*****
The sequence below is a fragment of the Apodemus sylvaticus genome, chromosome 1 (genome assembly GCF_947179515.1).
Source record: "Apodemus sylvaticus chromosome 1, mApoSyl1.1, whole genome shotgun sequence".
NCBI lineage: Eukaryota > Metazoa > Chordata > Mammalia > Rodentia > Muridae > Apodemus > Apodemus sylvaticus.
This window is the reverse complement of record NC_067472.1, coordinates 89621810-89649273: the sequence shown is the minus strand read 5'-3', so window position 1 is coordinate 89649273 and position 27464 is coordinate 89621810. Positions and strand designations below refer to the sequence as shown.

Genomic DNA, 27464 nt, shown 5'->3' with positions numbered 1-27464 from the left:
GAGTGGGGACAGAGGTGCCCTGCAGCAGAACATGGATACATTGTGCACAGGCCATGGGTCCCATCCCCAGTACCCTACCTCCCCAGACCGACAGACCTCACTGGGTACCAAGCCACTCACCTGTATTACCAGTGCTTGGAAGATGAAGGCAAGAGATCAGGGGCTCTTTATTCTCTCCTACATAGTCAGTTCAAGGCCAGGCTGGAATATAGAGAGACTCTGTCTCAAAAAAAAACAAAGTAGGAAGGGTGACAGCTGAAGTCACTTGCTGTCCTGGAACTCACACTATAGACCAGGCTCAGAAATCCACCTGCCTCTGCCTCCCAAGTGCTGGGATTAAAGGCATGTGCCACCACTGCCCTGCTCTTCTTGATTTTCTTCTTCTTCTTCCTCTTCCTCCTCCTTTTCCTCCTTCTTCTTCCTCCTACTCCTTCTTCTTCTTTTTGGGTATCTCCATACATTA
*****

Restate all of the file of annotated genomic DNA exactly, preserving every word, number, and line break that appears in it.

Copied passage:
The sequence below is a fragment of the Apodemus sylvaticus genome, chromosome 1 (genome assembly GCF_947179515.1).
Source record: "Apodemus sylvaticus chromosome 1, mApoSyl1.1, whole genome shotgun sequence".
NCBI lineage: Eukaryota > Metazoa > Chordata > Mammalia > Rodentia > Muridae > Apodemus > Apodemus sylvaticus.
This window is the reverse complement of record NC_067472.1, coordinates 89621810-89649273: the sequence shown is the minus strand read 5'-3', so window position 1 is coordinate 89649273 and position 27464 is coordinate 89621810. Positions and strand designations below refer to the sequence as shown.

Genomic DNA, 27464 nt, shown 5'->3' with positions numbered 1-27464 from the left:
GAGTGGGGACAGAGGTGCCCTGCAGCAGAACATGGATACATTGTGCACAGGCCATGGGTCCCATCCCCAGTACCCTACCTCCCCAGACCGACAGACCTCACTGGGTACCAAGCCACTCACCTGTATTACCAGTGCTTGGAAGATGAAGGCAAGAGATCAGGGGCTCTTTATTCTCTCCTACATAGTCAGTTCAAGGCCAGGCTGGAATATAGAGAGACTCTGTCTCAAAAAAAAACAAAGTAGGAAGGGTGACAGCTGAAGTCACTTGCTGTCCTGGAACTCACACTATAGACCAGGCTCAGAAATCCACCTGCCTCTGCCTCCCAAGTGCTGGGATTAAAGGCATGTGCCACCACTGCCCTGCTCTTCTTGATTTTCTTCTTCTTCTTCCTCTTCCTCCTCCTTTTCCTCCTTCTTCTTCCTCCTACTCCTTCTTCTTCTTTTTGGGTATCTCCATACATTA